- Anybody can practice yoga but no ONE type of yoga is for everyone. While many yoga traditions dictate that their style is universal, every student needs something different from a yoga practice. For some, it might be breathwork while for others it is asana (physical practice of yoga postures) or meditation and this might change each day, week, or year. Every person can breathe, therefore every person can practice yoga. This is a lesson that is crucial for teachers and students to remember.
- Always ask yourself WHY you want something and then enjoy each step. “Yoga is creation” according to T.K.V. Desikachar. Ask yourself why you want something and if the reason seems like something worth pursuing, enjoy each step you need to take to get there. If the answer is not something you think is worthwhile, choose something else and create a different goal for your practice.
- Your own yoga sequence can help you break habits. When you practice asana on your own, you plan and move through a sequence of poses. The practice begins to clear out some of the cobwebs in your mind. With a clearer mind, it becomes easier to let go of some of your habits, even in your choices of yoga poses. This clarity makes it easier to recognize what you might actually need or what might be good for you.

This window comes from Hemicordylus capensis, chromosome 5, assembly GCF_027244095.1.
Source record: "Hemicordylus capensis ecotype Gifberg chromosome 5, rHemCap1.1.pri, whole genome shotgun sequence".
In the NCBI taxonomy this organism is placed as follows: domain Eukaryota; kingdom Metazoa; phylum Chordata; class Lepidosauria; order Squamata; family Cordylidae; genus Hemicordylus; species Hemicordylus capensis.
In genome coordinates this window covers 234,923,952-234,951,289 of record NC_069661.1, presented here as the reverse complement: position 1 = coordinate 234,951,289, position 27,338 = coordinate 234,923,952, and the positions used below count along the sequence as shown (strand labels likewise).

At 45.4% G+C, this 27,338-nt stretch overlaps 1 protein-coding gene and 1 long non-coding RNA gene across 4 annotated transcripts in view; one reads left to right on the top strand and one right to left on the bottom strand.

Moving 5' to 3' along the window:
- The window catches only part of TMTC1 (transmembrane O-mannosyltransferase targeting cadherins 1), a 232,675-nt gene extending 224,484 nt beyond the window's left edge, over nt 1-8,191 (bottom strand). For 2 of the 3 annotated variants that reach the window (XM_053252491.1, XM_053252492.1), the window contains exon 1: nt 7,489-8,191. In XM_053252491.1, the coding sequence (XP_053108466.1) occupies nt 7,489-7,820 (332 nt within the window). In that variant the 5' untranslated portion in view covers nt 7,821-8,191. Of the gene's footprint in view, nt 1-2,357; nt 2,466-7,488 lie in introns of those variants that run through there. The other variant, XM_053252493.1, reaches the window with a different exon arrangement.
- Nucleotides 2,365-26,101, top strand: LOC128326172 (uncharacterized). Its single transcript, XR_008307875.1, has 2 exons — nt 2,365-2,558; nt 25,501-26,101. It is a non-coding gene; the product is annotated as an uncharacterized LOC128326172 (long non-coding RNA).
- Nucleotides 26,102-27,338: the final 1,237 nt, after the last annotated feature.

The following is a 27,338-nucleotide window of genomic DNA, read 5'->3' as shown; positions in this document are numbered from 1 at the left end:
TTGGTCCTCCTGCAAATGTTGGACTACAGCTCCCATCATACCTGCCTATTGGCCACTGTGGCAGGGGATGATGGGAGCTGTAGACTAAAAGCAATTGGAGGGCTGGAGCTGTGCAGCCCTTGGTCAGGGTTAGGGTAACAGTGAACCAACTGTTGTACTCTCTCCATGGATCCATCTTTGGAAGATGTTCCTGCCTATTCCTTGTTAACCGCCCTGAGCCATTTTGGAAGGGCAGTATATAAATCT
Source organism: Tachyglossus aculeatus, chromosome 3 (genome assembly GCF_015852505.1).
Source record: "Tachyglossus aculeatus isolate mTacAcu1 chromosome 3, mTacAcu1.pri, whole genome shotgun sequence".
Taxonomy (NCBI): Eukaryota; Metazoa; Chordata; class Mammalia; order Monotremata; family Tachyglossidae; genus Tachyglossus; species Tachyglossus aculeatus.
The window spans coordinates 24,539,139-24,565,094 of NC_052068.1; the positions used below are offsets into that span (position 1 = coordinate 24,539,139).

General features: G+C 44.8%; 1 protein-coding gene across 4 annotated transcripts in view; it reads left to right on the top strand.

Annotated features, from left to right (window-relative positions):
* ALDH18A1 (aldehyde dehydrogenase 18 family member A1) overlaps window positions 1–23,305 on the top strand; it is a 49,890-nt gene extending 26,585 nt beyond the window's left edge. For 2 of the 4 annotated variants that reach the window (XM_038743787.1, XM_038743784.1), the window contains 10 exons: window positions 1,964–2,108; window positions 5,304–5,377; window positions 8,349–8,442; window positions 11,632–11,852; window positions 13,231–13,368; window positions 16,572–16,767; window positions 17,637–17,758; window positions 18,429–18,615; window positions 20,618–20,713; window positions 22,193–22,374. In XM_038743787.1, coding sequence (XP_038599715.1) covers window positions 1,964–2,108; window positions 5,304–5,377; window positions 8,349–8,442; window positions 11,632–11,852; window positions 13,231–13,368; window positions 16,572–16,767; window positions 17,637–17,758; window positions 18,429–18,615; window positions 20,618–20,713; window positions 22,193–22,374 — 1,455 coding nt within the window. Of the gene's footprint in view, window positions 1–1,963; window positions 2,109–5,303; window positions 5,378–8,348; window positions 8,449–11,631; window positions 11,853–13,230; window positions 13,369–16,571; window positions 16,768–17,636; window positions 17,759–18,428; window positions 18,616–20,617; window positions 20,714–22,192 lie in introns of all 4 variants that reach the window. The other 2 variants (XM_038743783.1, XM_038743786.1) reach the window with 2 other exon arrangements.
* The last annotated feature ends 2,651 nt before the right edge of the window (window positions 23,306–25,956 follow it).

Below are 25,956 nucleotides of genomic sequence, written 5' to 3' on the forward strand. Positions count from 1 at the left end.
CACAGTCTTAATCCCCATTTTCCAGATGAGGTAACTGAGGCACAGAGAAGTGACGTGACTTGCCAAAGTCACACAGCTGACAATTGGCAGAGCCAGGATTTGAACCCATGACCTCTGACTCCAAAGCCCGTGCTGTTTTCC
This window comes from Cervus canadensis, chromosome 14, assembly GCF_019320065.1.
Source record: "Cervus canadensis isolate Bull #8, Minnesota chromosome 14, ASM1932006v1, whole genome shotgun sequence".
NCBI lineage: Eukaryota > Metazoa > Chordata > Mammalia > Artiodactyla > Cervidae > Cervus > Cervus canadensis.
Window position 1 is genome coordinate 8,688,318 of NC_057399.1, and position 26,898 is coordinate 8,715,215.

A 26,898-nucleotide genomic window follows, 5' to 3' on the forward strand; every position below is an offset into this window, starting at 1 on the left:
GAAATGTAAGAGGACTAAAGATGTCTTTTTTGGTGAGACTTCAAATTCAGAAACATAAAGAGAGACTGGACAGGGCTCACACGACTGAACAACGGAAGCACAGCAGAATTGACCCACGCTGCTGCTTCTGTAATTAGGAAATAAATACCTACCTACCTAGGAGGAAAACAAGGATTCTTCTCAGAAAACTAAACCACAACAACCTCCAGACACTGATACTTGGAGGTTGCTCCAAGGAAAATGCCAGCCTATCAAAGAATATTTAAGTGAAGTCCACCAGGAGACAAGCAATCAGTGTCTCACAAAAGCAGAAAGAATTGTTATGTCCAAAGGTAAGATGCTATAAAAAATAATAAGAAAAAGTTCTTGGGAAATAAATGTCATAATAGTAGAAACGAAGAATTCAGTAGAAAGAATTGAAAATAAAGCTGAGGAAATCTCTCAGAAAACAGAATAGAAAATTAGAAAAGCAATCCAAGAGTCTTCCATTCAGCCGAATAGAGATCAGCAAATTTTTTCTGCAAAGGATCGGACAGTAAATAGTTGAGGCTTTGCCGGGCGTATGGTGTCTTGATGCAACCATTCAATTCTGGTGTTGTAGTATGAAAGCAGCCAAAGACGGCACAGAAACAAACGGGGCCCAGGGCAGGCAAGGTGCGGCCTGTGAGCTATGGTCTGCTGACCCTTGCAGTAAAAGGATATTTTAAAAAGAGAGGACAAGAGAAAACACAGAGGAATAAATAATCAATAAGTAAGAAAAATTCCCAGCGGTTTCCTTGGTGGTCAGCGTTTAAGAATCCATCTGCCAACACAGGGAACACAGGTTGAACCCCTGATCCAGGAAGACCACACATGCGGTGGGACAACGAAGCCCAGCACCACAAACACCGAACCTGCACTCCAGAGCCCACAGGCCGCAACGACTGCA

- Counterposes: every pose needs them. If you have ever experienced moments in yoga where parts of your body feel tense, don’t worry: you’re completely normal. Hopefully, your teachers offer you options for counterposes to relieve that tension. In every pose there can be both positive and negative impacts on the body, so it is crucial to follow up each pose with an appropriate release.
- Balance is not only about standing on one leg. In our culture, many students focus heavily on asana, the physical side of yoga. Since yoga is about the body, breath, and mind, this is just one of the “legs” of yoga which students can work on strengthening. Learning more about meditation, philosophy, and breathwork is equally important to pursuing a healthy yoga path. Luckily, practicing one part naturally increases openness to the others.
Jamie Ebert hails from the northern end of Lake Tahoe in Truckee, California. She spent her formidable, early adult years developing on the Eastern shores of Lake Champlain, otherwise known as Burlington, Vermont. She teaches yoga, manages the Wanderlust Yoga Studio in Squaw Valley, California, is incredibly geeky and passionate about all things photography, fantasy, pet-related, and of course yoga. Ever since she was a tiny person, she’s loved being a student and nothing has kept her more riveted than discovering the wide world of yoga. Now, she chooses to spend her time sharing, learning and refining her practice, while deeply aspiring to leave seeds of inspiration everywhere she goes.